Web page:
How to Prepare Your Pet for Life Without You

It’s a grim subject, but one you need to consider as a pet guardian.  What would your beloved pet do without you?  Although most people take the precautions necessary to prepare their families for death, few realize how important it is to include their pets in their plans. 

Do you know what would happen to your precious companion if something were to happen to you?  Have you appointed a pet-loving friend or family member as the person to care for them?  If you haven’t, the time to start thinking about this is now.

Here are a few of the ways you can prepare your pet for a life without you:

  1. Make arrangements for two people to be emergency caregivers for your pets in the event that something happens to you.  Make sure that these individuals can access your home, know how to feed and care for your pets, and are willing to provide or find the animals a permanent, loving home if they are not able to keep them themselves.  Your veterinarian’s name and number should be provided to your caregivers along with any pertinent information regarding your pets. Make sure they have set of keys to your home.
  2. Post notices on your doors and windows alerting people about the animals you have in your home.  Clings can be easily applied to glass and serve as a voice for your pets if you’re not around.  Make sure to note the number and type of animals you have.  This will make it easier for all of your pets to be accounted for when all is said and done. 
  3. Carry a card in your wallet that declares your intentions for your pets in the event of an emergency.  Make sure to include the names and phone numbers of your caregivers on the card.  Don’t forget to note your address, the types of pets you have, their names, the name of their vet and any special needs they might have.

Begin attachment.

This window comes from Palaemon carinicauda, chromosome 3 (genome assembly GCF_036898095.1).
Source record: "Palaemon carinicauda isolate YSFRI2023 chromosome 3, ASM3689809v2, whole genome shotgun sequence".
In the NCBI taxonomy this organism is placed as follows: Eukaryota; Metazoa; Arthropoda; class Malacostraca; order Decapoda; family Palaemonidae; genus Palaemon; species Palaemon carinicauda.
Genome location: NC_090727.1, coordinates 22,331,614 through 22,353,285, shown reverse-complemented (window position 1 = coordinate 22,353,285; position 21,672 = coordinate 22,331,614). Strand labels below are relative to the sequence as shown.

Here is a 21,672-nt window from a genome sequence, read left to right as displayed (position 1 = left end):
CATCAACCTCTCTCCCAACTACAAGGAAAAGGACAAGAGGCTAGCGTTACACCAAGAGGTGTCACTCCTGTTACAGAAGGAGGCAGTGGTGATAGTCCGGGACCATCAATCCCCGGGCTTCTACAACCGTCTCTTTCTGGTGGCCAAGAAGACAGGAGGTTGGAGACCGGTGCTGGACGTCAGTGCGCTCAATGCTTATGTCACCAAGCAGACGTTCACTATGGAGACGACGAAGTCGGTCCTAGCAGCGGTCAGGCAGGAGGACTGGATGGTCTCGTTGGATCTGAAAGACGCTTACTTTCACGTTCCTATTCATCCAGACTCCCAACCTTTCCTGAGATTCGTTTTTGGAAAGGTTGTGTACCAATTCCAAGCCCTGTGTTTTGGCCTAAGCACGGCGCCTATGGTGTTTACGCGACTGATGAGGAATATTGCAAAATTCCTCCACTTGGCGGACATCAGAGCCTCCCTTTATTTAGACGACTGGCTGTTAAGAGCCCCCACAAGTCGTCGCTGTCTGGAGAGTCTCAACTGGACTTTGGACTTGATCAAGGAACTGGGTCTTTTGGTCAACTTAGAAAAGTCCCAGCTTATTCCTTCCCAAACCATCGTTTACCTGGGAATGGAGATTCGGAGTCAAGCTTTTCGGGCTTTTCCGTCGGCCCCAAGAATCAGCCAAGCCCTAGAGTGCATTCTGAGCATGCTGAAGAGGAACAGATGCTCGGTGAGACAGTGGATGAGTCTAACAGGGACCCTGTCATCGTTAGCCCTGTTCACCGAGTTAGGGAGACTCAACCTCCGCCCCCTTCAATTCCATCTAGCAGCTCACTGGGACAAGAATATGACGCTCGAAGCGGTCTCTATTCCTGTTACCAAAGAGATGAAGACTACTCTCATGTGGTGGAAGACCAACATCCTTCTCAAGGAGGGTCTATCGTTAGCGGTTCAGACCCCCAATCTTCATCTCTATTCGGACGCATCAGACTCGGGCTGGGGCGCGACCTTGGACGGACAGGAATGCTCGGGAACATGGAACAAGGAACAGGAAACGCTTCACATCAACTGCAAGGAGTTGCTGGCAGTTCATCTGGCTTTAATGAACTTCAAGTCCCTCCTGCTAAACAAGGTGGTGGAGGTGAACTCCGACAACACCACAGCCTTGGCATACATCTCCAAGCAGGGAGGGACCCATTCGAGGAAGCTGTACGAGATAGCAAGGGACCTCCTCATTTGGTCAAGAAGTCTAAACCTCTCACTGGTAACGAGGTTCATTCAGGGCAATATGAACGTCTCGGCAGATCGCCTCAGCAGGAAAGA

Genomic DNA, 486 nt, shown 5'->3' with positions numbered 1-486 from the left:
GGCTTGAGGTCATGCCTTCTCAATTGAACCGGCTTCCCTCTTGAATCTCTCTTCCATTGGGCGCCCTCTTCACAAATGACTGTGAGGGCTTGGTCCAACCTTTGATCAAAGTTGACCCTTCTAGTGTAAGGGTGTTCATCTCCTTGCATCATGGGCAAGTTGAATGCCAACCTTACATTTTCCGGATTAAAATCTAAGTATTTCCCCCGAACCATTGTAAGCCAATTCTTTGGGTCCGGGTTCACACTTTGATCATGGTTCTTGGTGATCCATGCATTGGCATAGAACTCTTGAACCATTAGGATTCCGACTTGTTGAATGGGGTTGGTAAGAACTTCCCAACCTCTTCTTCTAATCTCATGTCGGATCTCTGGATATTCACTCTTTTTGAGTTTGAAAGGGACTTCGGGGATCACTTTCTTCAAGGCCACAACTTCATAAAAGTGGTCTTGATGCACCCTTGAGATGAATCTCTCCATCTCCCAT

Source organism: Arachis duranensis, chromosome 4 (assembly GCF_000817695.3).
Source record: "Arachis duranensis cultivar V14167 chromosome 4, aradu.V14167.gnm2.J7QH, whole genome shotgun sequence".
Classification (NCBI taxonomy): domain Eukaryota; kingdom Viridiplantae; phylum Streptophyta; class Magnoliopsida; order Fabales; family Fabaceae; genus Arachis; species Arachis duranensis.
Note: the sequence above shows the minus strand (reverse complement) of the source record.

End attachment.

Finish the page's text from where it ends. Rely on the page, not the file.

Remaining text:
4. Work with an attorney to provide a legal document that provides for the care and ownership of your pet.  This can be a special will or trust.  Make sure that you’ve set aside enough money to take care of your pet’s needs and clearly state what the funds should be used for.

Determining who will become the guardian of your beloved pets is a hard decision.  You may want to have a "back-up" designated caregiver or two in the event that the person chosen has a life-altering event as well.  If these individuals are your friends, chances are they know how much your pets mean to you. Regardless, it never hurts to drive this point home from time to time. It’s often more difficult to find a home for two or three pets rather than just one, but if you have more than one pet and they have lived together for most or all of their lives, stress how painful it might be for them if they were to be separated. This will help them take on a conscientious role in caring for your dog or cat in the event of an emergency.